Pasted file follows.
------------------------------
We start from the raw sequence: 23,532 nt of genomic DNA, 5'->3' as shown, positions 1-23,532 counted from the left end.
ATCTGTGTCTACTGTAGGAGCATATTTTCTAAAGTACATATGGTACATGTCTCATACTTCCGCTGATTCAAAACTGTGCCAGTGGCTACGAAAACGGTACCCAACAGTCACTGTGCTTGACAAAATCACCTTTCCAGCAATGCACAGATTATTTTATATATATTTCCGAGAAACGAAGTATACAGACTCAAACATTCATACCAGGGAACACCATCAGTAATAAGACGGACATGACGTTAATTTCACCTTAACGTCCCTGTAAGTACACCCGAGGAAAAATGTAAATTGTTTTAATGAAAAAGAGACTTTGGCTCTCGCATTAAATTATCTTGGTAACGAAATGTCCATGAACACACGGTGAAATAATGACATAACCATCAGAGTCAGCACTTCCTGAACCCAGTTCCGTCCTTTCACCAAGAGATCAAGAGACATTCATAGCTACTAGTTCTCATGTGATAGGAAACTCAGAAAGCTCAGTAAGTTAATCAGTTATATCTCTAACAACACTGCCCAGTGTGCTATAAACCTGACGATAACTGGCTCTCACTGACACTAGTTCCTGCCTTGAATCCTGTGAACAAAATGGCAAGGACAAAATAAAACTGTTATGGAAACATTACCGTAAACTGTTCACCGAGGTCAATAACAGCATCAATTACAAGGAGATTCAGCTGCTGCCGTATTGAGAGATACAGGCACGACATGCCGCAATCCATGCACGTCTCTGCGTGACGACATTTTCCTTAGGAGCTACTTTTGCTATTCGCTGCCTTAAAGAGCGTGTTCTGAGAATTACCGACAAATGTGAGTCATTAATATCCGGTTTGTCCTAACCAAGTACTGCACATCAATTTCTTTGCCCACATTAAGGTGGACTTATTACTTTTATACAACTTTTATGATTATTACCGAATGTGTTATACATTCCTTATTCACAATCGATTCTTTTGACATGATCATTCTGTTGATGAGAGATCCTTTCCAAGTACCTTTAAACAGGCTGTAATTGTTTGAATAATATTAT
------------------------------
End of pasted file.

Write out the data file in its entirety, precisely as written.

We start from the raw sequence: 23,532 nt of genomic DNA, 5'->3' as shown, positions 1-23,532 counted from the left end.
ATCTGTGTCTACTGTAGGAGCATATTTTCTAAAGTACATATGGTACATGTCTCATACTTCCGCTGATTCAAAACTGTGCCAGTGGCTACGAAAACGGTACCCAACAGTCACTGTGCTTGACAAAATCACCTTTCCAGCAATGCACAGATTATTTTATATATATTTCCGAGAAACGAAGTATACAGACTCAAACATTCATACCAGGGAACACCATCAGTAATAAGACGGACATGACGTTAATTTCACCTTAACGTCCCTGTAAGTACACCCGAGGAAAAATGTAAATTGTTTTAATGAAAAAGAGACTTTGGCTCTCGCATTAAATTATCTTGGTAACGAAATGTCCATGAACACACGGTGAAATAATGACATAACCATCAGAGTCAGCACTTCCTGAACCCAGTTCCGTCCTTTCACCAAGAGATCAAGAGACATTCATAGCTACTAGTTCTCATGTGATAGGAAACTCAGAAAGCTCAGTAAGTTAATCAGTTATATCTCTAACAACACTGCCCAGTGTGCTATAAACCTGACGATAACTGGCTCTCACTGACACTAGTTCCTGCCTTGAATCCTGTGAACAAAATGGCAAGGACAAAATAAAACTGTTATGGAAACATTACCGTAAACTGTTCACCGAGGTCAATAACAGCATCAATTACAAGGAGATTCAGCTGCTGCCGTATTGAGAGATACAGGCACGACATGCCGCAATCCATGCACGTCTCTGCGTGACGACATTTTCCTTAGGAGCTACTTTTGCTATTCGCTGCCTTAAAGAGCGTGTTCTGAGAATTACCGACAAATGTGAGTCATTAATATCCGGTTTGTCCTAACCAAGTACTGCACATCAATTTCTTTGCCCACATTAAGGTGGACTTATTACTTTTATACAACTTTTATGATTATTACCGAATGTGTTATACATTCCTTATTCACAATCGATTCTTTTGACATGATCATTCTGTTGATGAGAGATCCTTTCCAAGTACCTTTAAACAGGCTGTAATTGTTTGAATAATATTAT